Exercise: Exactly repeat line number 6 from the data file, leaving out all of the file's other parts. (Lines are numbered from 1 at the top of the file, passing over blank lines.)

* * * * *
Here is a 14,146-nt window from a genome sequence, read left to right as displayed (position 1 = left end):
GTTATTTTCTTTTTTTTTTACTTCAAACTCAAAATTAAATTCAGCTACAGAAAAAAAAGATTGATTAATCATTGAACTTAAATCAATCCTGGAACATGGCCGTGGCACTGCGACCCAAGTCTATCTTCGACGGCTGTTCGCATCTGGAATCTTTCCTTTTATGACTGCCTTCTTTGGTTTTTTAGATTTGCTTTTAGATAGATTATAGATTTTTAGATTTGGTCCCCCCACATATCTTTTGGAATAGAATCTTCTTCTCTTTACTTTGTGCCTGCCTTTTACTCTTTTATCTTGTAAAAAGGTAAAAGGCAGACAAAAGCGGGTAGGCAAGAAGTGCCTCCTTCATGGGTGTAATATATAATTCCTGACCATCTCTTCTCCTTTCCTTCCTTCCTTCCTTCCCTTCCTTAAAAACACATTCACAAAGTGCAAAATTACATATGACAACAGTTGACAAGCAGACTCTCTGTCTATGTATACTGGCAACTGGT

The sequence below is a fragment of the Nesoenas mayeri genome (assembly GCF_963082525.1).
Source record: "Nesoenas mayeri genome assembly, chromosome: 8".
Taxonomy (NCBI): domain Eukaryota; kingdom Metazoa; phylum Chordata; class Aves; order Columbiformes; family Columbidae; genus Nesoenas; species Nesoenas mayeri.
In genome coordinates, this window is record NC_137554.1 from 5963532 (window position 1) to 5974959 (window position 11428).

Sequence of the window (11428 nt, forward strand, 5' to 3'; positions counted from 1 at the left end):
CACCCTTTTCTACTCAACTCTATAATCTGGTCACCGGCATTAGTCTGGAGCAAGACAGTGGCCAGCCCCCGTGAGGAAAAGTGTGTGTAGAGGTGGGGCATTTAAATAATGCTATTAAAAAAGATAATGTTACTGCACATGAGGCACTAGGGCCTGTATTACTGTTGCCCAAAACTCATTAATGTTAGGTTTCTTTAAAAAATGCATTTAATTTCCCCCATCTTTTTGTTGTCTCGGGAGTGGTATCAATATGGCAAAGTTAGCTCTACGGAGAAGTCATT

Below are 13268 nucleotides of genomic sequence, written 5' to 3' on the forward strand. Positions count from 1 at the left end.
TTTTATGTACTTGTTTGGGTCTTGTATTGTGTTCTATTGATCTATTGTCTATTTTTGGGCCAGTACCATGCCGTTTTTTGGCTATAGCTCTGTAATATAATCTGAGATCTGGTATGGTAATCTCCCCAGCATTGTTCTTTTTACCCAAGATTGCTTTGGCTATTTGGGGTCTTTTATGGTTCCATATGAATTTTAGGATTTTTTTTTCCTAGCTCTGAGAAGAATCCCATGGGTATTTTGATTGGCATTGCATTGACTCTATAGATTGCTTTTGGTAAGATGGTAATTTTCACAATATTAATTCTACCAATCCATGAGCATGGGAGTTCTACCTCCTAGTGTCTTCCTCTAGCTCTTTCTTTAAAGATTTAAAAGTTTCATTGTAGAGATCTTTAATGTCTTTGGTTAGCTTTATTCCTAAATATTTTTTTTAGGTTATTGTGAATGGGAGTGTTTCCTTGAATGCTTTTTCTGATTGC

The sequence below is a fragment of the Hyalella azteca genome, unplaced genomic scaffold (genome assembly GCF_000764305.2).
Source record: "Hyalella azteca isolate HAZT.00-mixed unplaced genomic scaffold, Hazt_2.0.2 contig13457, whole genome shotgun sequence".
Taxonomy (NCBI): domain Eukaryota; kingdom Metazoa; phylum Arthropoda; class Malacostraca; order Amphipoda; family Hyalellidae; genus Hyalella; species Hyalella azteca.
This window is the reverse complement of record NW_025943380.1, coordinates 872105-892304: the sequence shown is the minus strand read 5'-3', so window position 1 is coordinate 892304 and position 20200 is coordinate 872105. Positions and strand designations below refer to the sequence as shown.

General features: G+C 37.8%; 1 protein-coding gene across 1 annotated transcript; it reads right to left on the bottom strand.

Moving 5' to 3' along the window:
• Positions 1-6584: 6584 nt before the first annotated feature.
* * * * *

In genome coordinates, this window is record NC_137554.1 from 5963532 (window position 1) to 5974959 (window position 11428).